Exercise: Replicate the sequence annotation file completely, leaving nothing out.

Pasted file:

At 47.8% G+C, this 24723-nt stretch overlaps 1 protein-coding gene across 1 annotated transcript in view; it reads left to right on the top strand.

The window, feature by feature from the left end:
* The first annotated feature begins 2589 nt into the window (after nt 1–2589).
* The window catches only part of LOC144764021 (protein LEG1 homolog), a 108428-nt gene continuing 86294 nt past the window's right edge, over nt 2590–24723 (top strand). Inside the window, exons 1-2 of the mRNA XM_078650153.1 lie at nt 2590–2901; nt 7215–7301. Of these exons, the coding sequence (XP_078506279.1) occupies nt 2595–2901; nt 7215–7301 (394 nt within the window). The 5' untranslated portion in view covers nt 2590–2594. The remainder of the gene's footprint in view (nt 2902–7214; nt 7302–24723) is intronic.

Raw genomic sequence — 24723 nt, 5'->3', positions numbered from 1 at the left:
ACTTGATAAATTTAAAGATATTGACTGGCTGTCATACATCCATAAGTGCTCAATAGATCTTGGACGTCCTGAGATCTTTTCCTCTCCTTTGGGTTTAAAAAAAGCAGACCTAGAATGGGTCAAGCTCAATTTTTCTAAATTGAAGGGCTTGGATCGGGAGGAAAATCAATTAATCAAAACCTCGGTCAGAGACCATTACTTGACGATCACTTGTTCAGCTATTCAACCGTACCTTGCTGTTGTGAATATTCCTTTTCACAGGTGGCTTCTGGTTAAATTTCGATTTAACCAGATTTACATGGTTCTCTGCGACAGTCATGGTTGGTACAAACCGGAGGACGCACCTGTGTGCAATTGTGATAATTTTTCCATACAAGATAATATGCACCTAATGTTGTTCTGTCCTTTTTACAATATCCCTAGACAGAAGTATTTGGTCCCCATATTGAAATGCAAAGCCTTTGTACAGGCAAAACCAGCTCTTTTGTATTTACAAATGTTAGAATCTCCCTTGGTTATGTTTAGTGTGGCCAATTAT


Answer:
At 47.8% G+C, this 24723-nt stretch overlaps 1 protein-coding gene across 1 annotated transcript in view; it reads left to right on the top strand.

The window, feature by feature from the left end:
* The first annotated feature begins 2589 nt into the window (after nt 1–2589).
* The window catches only part of LOC144764021 (protein LEG1 homolog), a 108428-nt gene continuing 86294 nt past the window's right edge, over nt 2590–24723 (top strand). Inside the window, exons 1-2 of the mRNA XM_078650153.1 lie at nt 2590–2901; nt 7215–7301. Of these exons, the coding sequence (XP_078506279.1) occupies nt 2595–2901; nt 7215–7301 (394 nt within the window). The 5' untranslated portion in view covers nt 2590–2594. The remainder of the gene's footprint in view (nt 2902–7214; nt 7302–24723) is intronic.

Raw genomic sequence — 24723 nt, 5'->3', positions numbered from 1 at the left:
ACTTGATAAATTTAAAGATATTGACTGGCTGTCATACATCCATAAGTGCTCAATAGATCTTGGACGTCCTGAGATCTTTTCCTCTCCTTTGGGTTTAAAAAAAGCAGACCTAGAATGGGTCAAGCTCAATTTTTCTAAATTGAAGGGCTTGGATCGGGAGGAAAATCAATTAATCAAAACCTCGGTCAGAGACCATTACTTGACGATCACTTGTTCAGCTATTCAACCGTACCTTGCTGTTGTGAATATTCCTTTTCACAGGTGGCTTCTGGTTAAATTTCGATTTAACCAGATTTACATGGTTCTCTGCGACAGTCATGGTTGGTACAAACCGGAGGACGCACCTGTGTGCAATTGTGATAATTTTTCCATACAAGATAATATGCACCTAATGTTGTTCTGTCCTTTTTACAATATCCCTAGACAGAAGTATTTGGTCCCCATATTGAAATGCAAAGCCTTTGTACAGGCAAAACCAGCTCTTTTGTATTTACAAATGTTAGAATCTCCCTTGGTTATGTTTAGTGTGGCCAATTAT